Tamar salmon boat Gloria Marcella. Click on the thumbnails for bigger images
Stirling and Son are currently building some smaller boats after having had to relocate to a garage while they organise themselves some new premises – for some years they were based at Morwelham Quay, which is sadly now in administration.
To prevent misunderstanding, I should explain that the garage is a temporary arrangement and that the outfit will be moving to new premises to begin a new 44ft project by the end of this month. Meanwhile, however, Will and his colleagues have been hard at work, as he reports, and have sent in these very nice shots of a Tamar salmon boat in build:
‘Two recent new builds in the garage have been a 17ft salmon boat for the river Tamar and an 11ft pilot’s punt for a pilot cutter.
‘One of the elder salmon fisherman, Alec Scoble, who has net fished the Tamar in wooden boats since the 1950s has ordered a new boat in preparation for the renewal of the fishing licences, which have been suspended since 2004.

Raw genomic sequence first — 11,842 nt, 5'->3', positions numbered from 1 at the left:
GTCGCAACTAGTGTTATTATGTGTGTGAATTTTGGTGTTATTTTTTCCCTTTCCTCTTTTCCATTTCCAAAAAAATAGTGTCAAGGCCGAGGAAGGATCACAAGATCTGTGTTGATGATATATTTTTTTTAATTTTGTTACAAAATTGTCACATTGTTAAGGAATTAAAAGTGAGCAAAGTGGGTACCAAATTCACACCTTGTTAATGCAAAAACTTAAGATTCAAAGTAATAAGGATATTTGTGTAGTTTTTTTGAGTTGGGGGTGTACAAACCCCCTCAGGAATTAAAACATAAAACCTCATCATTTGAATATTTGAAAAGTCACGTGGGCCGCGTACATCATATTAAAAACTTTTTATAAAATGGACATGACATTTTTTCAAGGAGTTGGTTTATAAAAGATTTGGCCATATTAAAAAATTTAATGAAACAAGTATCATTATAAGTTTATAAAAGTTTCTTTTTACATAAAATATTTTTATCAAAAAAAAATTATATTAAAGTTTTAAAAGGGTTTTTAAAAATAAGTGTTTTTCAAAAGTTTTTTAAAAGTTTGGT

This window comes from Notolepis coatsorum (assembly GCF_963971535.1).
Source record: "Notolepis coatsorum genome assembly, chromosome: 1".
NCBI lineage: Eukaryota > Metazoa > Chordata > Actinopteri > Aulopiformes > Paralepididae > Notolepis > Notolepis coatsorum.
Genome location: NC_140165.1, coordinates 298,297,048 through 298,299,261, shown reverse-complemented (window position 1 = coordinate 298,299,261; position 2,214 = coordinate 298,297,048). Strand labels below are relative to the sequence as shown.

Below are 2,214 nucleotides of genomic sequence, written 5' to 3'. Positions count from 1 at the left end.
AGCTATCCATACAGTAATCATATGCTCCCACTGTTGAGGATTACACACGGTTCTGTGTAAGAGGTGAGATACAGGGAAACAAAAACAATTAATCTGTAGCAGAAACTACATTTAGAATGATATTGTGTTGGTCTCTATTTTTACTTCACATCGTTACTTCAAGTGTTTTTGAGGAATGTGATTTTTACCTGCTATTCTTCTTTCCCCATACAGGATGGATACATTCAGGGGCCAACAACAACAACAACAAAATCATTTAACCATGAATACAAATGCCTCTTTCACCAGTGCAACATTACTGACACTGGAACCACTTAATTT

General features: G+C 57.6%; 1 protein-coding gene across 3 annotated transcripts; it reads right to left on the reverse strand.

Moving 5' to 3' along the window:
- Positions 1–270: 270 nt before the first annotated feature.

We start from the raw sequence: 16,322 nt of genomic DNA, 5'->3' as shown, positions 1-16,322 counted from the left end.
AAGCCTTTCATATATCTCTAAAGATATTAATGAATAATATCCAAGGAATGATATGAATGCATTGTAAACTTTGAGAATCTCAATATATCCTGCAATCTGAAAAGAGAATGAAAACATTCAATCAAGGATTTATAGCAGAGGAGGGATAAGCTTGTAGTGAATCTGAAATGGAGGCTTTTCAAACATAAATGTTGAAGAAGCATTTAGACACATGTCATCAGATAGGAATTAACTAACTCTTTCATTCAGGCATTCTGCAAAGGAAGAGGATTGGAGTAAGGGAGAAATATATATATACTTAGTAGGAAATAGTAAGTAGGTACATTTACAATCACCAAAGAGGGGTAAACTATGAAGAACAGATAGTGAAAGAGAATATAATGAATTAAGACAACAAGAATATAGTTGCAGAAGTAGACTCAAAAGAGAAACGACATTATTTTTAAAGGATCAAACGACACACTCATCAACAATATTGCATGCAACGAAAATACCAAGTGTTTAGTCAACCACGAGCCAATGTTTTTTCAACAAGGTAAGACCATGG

‘In order to increase the viability of the boat, Alec’s son Colin Scoble will net fish with tourists in the traditional manner, tagging and releasing the fish for the National Rivers Authority. Also as a continuation of the family tradition Alec’s grandson, Sam Scoble, helped build the boat.
‘There were no plans for Tamar salmon boats; it seems most likely that none have ever existed, so in order to record the shape for the future, I created a draught of the shape based on dimensions given by Alec. Before planking small alterations were made to the forward moulds following an inspection by Alec and his friend Frankie, who had both fished the river since War War II. The draught was altered accordingly and is now held by the National Maritime Museum at Greenwich.
‘The boat is named in memory of Alec’s wife Gloria Marcella, and has an oak backbone and framing with spruce planking; all fastenings are copper and bronze.’
‘Best wishes, Will’
Will does seem to have the knack of finding some great projects!
Stirling and Son are offering plans for a traditional general purpose 9ft clinker-built dinghy and an 11ft pilot punt of 1900. For more on these, see this earlier post.